Emily Kribs, freshman
The weekend is a great time for doing cool, fun things that arenâ€™t lame at all, so I spent mine visiting my family at home. Yeah, itâ€™s getting close to Thanksgiving, but I desperately needed some boots for important reasons like walking and snowball fights.
I like my dorm just fine, and my roommate is pretty cool. The independence is great. But after a while, there are some things I can appreciate about home, like good food, free residency (for me, anyway) and complimentary parking.
Another one of these things would be privacy. I miss having a room to myself, where I can throw a private Daft Punk dance party without my roommate looking at me like Iâ€™m insane.
Another major issue would be convenience. Earlier this year, my shower decided that four girlsâ€™ discarded hair was too much to bear, and as a result ceased that silly draining business. This is an issue I think I would have been equipped to handle at home, or at least I could have given it a shot.
It wouldâ€™ve been nice to have a plunger, perhaps, or maybe some bleach to pour down the drain. Not the most environmentally friendly of solutions by any stretch of the imagination, but in my eyes, it was preferable to turning to my RA, which is, of course, what I had to do.
My RA is a decent person, but she was about as reluctant to call for help as I had been. Before calling on any of the expertise, she first sought the help of another RA on the next floor. Now this person Iâ€™ve got some beef with; her first course of action was to turn on the shower until the basin was filled to the brim, causing it to overflow into the adjacent rooms. She then turned to us and informed us, â€œThis shower is not draining.â€
Gee whiz, Einstein. Howâ€™d you figure that one out?
The matter was resolved, of course, but man, that was some unpleasant smelling business that I still think a plunger could have dealt with.
Life on campus is by no means unbearable, and in most cases itâ€™s fun. But it does help me appreciate some aspects of living at home. I guess dorm life could be â€œcharacter-buildingâ€ â€“â€“ my room here is much tidier than its counterpart at home, and Iâ€™ve learned there are some things I can go without, like snow boots, when I have to.
All in all, though, itâ€™s safe to say Iâ€™m looking forward to living in-town and off-campus.
Libby Williams, senior
Living off campus isnâ€™t all it is cracked up to be. The term â€œpoor college studentâ€ takes on a new meaning once you start living on your own, outside of the dorm environment.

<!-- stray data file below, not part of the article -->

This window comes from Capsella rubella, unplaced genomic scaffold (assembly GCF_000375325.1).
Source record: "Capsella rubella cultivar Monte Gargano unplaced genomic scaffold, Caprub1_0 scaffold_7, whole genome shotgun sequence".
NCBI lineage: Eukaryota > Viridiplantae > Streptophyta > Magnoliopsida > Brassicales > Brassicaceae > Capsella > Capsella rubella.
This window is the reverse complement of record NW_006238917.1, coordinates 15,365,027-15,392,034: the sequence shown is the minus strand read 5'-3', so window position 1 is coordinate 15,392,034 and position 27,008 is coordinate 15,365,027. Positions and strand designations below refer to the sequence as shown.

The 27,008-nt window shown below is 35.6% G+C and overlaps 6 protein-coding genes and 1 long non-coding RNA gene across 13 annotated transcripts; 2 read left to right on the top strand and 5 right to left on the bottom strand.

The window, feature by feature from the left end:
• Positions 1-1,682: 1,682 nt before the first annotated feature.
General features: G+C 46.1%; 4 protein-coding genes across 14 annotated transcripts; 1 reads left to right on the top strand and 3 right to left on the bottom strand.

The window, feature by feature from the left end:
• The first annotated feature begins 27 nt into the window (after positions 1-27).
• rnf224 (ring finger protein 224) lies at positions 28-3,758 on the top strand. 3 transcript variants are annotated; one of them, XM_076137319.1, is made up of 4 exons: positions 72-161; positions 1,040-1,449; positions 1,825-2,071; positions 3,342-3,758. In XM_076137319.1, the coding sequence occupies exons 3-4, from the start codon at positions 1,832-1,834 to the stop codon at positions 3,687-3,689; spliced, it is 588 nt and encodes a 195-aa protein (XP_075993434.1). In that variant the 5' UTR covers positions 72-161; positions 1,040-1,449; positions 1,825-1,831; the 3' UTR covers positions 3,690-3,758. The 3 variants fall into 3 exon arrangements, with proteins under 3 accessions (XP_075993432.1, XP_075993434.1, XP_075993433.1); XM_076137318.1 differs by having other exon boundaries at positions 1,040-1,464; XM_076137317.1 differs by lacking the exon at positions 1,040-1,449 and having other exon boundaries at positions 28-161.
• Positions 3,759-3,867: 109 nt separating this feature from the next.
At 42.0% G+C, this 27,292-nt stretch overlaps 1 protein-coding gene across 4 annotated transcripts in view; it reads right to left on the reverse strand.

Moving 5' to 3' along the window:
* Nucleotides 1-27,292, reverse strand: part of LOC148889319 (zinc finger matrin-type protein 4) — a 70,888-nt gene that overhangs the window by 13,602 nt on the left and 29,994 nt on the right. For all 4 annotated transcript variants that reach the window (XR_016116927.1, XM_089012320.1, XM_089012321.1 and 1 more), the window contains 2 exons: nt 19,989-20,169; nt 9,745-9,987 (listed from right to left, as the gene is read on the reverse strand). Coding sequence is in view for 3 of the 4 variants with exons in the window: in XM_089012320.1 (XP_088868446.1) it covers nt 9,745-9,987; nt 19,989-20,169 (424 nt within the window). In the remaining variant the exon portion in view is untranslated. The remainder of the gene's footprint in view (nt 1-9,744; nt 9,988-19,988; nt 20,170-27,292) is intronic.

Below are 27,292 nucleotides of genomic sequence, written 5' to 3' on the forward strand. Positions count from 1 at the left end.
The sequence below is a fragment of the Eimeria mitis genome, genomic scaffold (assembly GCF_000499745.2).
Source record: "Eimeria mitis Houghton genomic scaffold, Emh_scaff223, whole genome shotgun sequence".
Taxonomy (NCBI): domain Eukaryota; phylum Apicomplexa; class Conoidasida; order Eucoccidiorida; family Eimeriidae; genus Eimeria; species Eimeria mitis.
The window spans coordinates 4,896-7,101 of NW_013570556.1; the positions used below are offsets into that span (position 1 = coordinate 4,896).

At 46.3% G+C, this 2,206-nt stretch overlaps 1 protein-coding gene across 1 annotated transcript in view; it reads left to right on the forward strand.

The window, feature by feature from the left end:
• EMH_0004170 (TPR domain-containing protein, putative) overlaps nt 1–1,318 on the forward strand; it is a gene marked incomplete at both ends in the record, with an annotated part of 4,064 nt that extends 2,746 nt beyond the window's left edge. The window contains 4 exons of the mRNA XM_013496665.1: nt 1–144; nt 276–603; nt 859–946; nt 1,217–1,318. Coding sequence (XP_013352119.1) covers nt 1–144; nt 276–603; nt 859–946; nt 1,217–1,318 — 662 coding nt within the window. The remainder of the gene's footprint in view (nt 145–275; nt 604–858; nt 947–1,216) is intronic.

Living in a tiny cube of a dorm room that could be compared to solitary confinement for an entire year does suck. Itâ€™s refreshing to get your own apartment sophomore year â€“â€“ complete with your own room, your own refrigerator and even a bathroom that you donâ€™t have to share with 25 other people.
But dorm life has its benefits. Freshmen might not think so now, but living on campus is actually really easy.
Sure, living in the dorms seems expensive, but paying one upfront fee is awesome. You donâ€™t have to worry about the first of the month rolling around and having to scrape up the money to cover your rent. And dorm dwellers take for granted the fact that they donâ€™t have utilities and Internet bills coming in all the time.
If you have a job, your paycheck is just spending money. When you live off campus, paychecks go toward bills. Off-campus students typically canâ€™t afford to buy three 30 racks of beer a week and eat out just as often. But living in the dorms makes that possible.
Maybe the most important point is that having to eat dorm food isnâ€™t as bad as you think.
Before CSU, I went to a junior college where there was a single cafeteria on campus that was barely a glorified high school lunch room. We had the choice of one main dish, hamburgers and sandwiches. The only benefit was having an ice cream machineâ€¦ when it was working.
CSU dorm food is AMAZING compared to that. Iâ€™ve made friends with freshmen just so that they can scan me in to their dining halls so I can gorge myself with pizza, spaghetti, salad, chicken nuggets and an omelet all in the same sitting.
Plus, when the dorm provides your meals, you donâ€™t have to go to the grocery store. Iâ€™ll admit, my first time buying my own groceries was liberating, but now it is definitely a chore. And did I mention, you have to spend money on it?
Still worse is that when you live on your own, you have to cook. That is a good 30 minutes of planning and preparation. Even making something quick, like Hamburger Helper, interferes with â€œGreyâ€™s Anatomy.â€ And when you cook, you have to clean up after yourself, which means you have to do dishes. Yuck.
Iâ€™ve lived in dorms 2.5 of the 5.5 years Iâ€™ve been a college student, and that still didnâ€™t seem long enough. So enjoy dorm life while you can. Youâ€™ll only appreciate the hidden benefits of dorm-living once youâ€™ve paid that $1,000 deposit, the first monthâ€™s rent and filled your apartmentâ€™s cabinets.